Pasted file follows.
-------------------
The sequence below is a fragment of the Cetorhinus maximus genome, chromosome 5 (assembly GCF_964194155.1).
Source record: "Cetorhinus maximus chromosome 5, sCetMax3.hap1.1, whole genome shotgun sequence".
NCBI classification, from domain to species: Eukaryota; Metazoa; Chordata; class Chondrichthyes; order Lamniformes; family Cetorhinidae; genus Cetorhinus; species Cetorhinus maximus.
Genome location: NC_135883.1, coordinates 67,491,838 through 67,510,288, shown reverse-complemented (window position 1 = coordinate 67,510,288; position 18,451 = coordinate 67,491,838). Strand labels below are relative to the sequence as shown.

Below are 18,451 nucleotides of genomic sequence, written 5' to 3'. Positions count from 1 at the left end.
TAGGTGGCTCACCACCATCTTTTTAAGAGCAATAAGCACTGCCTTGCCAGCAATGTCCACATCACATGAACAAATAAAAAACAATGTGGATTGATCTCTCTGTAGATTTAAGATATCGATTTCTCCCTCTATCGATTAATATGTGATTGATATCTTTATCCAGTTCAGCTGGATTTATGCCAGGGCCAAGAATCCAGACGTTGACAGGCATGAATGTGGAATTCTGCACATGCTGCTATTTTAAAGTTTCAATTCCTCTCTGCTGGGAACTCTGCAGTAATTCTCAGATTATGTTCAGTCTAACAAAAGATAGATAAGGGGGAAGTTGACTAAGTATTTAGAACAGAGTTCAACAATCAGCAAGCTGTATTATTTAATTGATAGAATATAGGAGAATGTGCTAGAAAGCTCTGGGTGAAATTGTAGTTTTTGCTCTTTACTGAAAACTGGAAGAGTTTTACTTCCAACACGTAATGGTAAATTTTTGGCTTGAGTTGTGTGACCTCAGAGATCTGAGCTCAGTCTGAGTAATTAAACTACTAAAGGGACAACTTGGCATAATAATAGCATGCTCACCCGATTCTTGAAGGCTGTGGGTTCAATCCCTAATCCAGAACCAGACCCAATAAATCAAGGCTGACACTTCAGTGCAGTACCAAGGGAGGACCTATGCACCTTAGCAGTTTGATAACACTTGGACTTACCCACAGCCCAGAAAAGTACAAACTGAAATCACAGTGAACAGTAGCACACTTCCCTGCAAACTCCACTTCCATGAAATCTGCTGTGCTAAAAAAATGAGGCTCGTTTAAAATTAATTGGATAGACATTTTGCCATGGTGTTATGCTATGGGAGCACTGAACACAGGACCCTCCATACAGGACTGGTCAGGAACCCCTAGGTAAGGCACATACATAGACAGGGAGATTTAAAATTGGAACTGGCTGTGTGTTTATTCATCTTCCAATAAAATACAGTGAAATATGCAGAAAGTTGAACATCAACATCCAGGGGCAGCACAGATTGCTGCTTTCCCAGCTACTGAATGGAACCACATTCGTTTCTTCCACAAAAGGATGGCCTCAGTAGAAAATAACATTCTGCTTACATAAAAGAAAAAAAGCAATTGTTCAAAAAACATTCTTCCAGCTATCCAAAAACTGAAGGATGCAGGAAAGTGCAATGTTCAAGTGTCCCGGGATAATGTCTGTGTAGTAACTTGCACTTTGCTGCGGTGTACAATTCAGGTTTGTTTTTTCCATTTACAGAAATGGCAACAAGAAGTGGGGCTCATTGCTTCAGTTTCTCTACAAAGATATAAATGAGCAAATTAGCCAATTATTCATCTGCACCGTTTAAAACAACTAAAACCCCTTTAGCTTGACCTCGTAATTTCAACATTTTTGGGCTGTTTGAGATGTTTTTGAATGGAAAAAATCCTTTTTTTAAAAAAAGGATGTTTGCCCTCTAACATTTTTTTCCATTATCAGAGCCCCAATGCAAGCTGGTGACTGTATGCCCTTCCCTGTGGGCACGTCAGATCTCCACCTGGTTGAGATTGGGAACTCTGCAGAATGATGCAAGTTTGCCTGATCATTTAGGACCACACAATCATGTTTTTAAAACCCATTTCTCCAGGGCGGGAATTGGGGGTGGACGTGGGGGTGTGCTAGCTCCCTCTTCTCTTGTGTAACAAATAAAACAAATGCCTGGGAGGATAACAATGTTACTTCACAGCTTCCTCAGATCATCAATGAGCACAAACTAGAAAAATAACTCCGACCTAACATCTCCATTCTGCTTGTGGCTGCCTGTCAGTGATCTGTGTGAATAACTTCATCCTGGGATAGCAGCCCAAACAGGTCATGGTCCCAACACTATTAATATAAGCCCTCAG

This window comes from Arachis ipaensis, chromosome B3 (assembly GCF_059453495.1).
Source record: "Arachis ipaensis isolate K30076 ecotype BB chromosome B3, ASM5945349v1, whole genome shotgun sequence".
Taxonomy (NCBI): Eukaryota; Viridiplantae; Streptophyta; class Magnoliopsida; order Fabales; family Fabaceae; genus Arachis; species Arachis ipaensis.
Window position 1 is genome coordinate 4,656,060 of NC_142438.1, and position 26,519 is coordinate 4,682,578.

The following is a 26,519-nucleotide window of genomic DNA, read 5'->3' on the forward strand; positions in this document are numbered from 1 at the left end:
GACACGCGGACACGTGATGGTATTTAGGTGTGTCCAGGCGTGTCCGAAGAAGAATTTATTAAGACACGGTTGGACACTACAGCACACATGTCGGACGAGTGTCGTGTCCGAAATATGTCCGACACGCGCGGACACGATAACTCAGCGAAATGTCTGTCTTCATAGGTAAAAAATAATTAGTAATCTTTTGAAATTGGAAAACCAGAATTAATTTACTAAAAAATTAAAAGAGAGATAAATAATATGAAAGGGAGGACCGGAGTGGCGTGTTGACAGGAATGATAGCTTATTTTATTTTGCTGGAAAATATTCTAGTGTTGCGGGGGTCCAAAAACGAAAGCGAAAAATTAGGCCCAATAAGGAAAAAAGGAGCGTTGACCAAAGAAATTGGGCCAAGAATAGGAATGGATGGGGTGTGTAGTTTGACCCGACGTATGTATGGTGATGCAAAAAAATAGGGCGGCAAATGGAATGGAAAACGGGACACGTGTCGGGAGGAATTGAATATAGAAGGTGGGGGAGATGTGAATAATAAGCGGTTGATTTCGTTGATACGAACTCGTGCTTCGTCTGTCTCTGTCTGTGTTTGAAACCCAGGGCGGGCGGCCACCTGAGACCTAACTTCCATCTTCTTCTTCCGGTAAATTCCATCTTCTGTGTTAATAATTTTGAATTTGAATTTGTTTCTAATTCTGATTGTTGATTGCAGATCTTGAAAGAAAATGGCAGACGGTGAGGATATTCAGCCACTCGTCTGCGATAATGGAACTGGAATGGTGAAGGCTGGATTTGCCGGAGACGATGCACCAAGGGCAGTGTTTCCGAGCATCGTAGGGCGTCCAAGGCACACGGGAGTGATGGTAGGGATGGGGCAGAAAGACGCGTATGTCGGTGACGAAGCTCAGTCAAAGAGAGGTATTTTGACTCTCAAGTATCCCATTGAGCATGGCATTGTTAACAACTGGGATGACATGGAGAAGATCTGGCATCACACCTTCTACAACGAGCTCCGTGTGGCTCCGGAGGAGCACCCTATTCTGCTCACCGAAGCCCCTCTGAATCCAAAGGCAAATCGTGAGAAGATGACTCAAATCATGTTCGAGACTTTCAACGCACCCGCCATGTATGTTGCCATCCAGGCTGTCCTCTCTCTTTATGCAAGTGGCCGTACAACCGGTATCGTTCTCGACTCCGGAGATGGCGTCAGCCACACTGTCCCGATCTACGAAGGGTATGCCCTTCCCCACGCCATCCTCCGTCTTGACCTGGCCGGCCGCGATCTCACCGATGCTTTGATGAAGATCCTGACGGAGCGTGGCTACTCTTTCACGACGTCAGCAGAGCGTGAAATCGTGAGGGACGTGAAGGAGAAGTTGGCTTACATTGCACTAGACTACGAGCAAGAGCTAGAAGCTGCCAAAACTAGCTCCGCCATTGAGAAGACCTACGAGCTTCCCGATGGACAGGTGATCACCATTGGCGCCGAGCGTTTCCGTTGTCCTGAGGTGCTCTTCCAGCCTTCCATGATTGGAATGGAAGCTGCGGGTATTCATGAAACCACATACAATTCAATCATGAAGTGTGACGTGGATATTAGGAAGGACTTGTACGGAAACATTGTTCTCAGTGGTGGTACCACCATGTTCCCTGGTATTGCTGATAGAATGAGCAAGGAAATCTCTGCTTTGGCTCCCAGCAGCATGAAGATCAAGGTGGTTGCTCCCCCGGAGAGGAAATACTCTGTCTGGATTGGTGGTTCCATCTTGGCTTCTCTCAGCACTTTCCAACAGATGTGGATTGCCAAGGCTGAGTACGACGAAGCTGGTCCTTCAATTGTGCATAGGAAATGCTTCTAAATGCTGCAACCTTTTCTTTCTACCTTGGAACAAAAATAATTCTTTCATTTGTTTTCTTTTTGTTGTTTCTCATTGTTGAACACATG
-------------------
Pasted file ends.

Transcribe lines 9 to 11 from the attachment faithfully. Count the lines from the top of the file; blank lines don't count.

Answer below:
Taxonomy (NCBI): Eukaryota; Viridiplantae; Streptophyta; class Magnoliopsida; order Fabales; family Fabaceae; genus Arachis; species Arachis ipaensis.
Window position 1 is genome coordinate 4,656,060 of NC_142438.1, and position 26,519 is coordinate 4,682,578.

The following is a 26,519-nucleotide window of genomic DNA, read 5'->3' on the forward strand; positions in this document are numbered from 1 at the left end: